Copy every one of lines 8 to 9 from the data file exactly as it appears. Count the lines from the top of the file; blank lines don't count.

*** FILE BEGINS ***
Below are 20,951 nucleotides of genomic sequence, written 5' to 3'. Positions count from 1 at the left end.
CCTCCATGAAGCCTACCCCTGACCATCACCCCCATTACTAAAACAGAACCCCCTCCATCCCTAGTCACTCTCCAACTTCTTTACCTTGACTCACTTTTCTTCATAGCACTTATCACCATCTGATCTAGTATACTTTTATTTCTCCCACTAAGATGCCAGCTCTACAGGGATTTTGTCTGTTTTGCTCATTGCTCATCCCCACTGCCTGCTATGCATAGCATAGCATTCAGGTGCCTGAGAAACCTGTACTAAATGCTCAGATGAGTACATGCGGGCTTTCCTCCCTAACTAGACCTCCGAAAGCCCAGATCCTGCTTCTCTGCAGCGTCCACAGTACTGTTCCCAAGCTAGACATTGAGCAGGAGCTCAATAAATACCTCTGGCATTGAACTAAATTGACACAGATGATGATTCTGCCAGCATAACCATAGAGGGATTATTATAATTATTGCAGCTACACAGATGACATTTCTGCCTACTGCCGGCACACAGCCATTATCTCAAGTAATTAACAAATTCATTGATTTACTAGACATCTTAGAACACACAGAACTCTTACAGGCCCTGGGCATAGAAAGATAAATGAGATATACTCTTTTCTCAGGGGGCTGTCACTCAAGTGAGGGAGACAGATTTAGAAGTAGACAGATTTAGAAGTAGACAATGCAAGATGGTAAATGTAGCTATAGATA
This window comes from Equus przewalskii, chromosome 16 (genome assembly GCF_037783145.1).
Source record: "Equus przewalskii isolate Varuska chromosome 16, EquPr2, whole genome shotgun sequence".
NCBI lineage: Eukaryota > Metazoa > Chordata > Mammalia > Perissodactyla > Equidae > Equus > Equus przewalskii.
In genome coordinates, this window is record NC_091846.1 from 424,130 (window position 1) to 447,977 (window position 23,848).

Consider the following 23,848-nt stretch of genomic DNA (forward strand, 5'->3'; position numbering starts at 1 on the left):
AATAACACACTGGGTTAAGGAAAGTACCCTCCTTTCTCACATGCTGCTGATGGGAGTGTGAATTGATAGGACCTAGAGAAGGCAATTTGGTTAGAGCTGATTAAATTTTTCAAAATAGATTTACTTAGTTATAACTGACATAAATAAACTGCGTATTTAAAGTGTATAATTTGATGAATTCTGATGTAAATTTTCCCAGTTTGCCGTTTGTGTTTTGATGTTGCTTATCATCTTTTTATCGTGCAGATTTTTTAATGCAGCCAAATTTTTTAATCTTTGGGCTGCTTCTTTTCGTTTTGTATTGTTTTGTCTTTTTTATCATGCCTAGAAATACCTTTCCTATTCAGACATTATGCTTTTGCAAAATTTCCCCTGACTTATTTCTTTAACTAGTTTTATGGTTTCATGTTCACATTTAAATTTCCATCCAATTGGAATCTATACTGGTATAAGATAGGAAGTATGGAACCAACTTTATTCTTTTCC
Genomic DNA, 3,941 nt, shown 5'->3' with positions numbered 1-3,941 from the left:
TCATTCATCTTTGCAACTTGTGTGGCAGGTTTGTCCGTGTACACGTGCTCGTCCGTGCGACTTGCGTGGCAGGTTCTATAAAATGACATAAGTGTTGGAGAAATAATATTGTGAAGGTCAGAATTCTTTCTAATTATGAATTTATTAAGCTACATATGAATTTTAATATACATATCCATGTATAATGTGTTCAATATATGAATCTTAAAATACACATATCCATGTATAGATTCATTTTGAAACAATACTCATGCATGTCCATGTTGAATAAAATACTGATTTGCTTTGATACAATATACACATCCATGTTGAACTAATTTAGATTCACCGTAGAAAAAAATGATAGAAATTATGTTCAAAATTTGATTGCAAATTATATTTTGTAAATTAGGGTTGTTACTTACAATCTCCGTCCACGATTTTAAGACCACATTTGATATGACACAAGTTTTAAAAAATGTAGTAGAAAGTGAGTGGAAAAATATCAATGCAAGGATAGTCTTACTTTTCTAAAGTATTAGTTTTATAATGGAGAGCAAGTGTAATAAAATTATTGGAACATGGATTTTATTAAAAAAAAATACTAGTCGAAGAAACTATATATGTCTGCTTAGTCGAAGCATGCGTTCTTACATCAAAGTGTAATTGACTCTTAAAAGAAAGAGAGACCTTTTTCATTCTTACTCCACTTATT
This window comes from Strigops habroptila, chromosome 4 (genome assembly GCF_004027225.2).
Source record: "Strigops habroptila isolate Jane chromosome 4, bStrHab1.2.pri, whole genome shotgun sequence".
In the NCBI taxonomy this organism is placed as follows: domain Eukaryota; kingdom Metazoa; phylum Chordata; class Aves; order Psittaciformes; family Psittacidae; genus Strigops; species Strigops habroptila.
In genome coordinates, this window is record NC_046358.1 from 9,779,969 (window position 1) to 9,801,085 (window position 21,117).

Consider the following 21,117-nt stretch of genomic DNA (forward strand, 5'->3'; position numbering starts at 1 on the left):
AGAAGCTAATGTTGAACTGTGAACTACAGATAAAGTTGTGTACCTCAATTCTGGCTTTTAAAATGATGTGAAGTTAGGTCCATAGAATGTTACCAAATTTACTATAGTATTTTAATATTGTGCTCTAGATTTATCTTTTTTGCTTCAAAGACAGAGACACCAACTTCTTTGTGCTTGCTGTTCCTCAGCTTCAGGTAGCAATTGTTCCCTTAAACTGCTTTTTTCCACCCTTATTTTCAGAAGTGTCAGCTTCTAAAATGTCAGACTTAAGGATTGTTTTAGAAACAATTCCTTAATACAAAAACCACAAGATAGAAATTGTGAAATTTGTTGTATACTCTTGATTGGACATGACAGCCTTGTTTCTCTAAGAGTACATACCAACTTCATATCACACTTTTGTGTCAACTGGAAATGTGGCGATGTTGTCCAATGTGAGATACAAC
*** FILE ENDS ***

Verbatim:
AATAACACACTGGGTTAAGGAAAGTACCCTCCTTTCTCACATGCTGCTGATGGGAGTGTGAATTGATAGGACCTAGAGAAGGCAATTTGGTTAGAGCTGATTAAATTTTTCAAAATAGATTTACTTAGTTATAACTGACATAAATAAACTGCGTATTTAAAGTGTATAATTTGATGAATTCTGATGTAAATTTTCCCAGTTTGCCGTTTGTGTTTTGATGTTGCTTATCATCTTTTTATCGTGCAGATTTTTTAATGCAGCCAAATTTTTTAATCTTTGGGCTGCTTCTTTTCGTTTTGTATTGTTTTGTCTTTTTTATCATGCCTAGAAATACCTTTCCTATTCAGACATTATGCTTTTGCAAAATTTCCCCTGACTTATTTCTTTAACTAGTTTTATGGTTTCATGTTCACATTTAAATTTCCATCCAATTGGAATCTATACTGGTATAAGATAGGAAGTATGGAACCAACTTTATTCTTTTCC
Genomic DNA, 3,941 nt, shown 5'->3' with positions numbered 1-3,941 from the left: